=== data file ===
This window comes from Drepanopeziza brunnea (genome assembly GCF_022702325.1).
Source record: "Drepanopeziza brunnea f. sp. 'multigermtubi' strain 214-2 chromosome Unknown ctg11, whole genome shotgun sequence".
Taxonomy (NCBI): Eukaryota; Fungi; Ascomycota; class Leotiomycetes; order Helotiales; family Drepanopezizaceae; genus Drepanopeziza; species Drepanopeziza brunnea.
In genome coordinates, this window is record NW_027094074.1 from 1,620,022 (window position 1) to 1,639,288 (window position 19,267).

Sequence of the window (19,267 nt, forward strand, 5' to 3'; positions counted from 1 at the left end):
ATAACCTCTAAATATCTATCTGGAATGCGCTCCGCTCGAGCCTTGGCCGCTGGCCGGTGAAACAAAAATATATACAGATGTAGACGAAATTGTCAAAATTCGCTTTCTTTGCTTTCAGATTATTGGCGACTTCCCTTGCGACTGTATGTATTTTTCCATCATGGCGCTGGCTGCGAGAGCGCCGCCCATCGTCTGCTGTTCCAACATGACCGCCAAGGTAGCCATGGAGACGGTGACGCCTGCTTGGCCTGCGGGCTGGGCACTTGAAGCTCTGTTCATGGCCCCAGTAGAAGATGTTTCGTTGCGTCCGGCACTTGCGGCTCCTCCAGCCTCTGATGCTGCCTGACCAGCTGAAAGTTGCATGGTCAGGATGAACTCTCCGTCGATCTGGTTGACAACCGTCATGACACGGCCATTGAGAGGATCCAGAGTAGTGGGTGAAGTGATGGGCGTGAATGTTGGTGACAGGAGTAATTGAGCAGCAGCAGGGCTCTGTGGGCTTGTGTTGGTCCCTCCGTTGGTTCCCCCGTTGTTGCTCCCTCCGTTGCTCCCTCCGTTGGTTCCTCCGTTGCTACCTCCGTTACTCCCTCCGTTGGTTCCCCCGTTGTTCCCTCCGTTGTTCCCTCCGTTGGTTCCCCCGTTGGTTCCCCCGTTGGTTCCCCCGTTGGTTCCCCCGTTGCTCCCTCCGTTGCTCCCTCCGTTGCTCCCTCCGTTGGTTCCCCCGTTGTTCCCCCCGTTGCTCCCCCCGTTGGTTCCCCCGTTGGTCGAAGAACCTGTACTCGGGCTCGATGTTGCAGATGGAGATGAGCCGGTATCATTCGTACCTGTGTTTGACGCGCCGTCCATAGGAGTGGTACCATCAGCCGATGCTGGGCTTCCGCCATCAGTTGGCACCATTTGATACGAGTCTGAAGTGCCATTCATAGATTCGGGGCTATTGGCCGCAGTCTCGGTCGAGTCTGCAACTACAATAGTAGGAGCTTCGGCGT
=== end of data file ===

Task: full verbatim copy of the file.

This window comes from Drepanopeziza brunnea (genome assembly GCF_022702325.1).
Source record: "Drepanopeziza brunnea f. sp. 'multigermtubi' strain 214-2 chromosome Unknown ctg11, whole genome shotgun sequence".
Taxonomy (NCBI): Eukaryota; Fungi; Ascomycota; class Leotiomycetes; order Helotiales; family Drepanopezizaceae; genus Drepanopeziza; species Drepanopeziza brunnea.
In genome coordinates, this window is record NW_027094074.1 from 1,620,022 (window position 1) to 1,639,288 (window position 19,267).

Sequence of the window (19,267 nt, forward strand, 5' to 3'; positions counted from 1 at the left end):
ATAACCTCTAAATATCTATCTGGAATGCGCTCCGCTCGAGCCTTGGCCGCTGGCCGGTGAAACAAAAATATATACAGATGTAGACGAAATTGTCAAAATTCGCTTTCTTTGCTTTCAGATTATTGGCGACTTCCCTTGCGACTGTATGTATTTTTCCATCATGGCGCTGGCTGCGAGAGCGCCGCCCATCGTCTGCTGTTCCAACATGACCGCCAAGGTAGCCATGGAGACGGTGACGCCTGCTTGGCCTGCGGGCTGGGCACTTGAAGCTCTGTTCATGGCCCCAGTAGAAGATGTTTCGTTGCGTCCGGCACTTGCGGCTCCTCCAGCCTCTGATGCTGCCTGACCAGCTGAAAGTTGCATGGTCAGGATGAACTCTCCGTCGATCTGGTTGACAACCGTCATGACACGGCCATTGAGAGGATCCAGAGTAGTGGGTGAAGTGATGGGCGTGAATGTTGGTGACAGGAGTAATTGAGCAGCAGCAGGGCTCTGTGGGCTTGTGTTGGTCCCTCCGTTGGTTCCCCCGTTGTTGCTCCCTCCGTTGCTCCCTCCGTTGGTTCCTCCGTTGCTACCTCCGTTACTCCCTCCGTTGGTTCCCCCGTTGTTCCCTCCGTTGTTCCCTCCGTTGGTTCCCCCGTTGGTTCCCCCGTTGGTTCCCCCGTTGGTTCCCCCGTTGCTCCCTCCGTTGCTCCCTCCGTTGCTCCCTCCGTTGGTTCCCCCGTTGTTCCCCCCGTTGCTCCCCCCGTTGGTTCCCCCGTTGGTCGAAGAACCTGTACTCGGGCTCGATGTTGCAGATGGAGATGAGCCGGTATCATTCGTACCTGTGTTTGACGCGCCGTCCATAGGAGTGGTACCATCAGCCGATGCTGGGCTTCCGCCATCAGTTGGCACCATTTGATACGAGTCTGAAGTGCCATTCATAGATTCGGGGCTATTGGCCGCAGTCTCGGTCGAGTCTGCAACTACAATAGTAGGAGCTTCGGCGT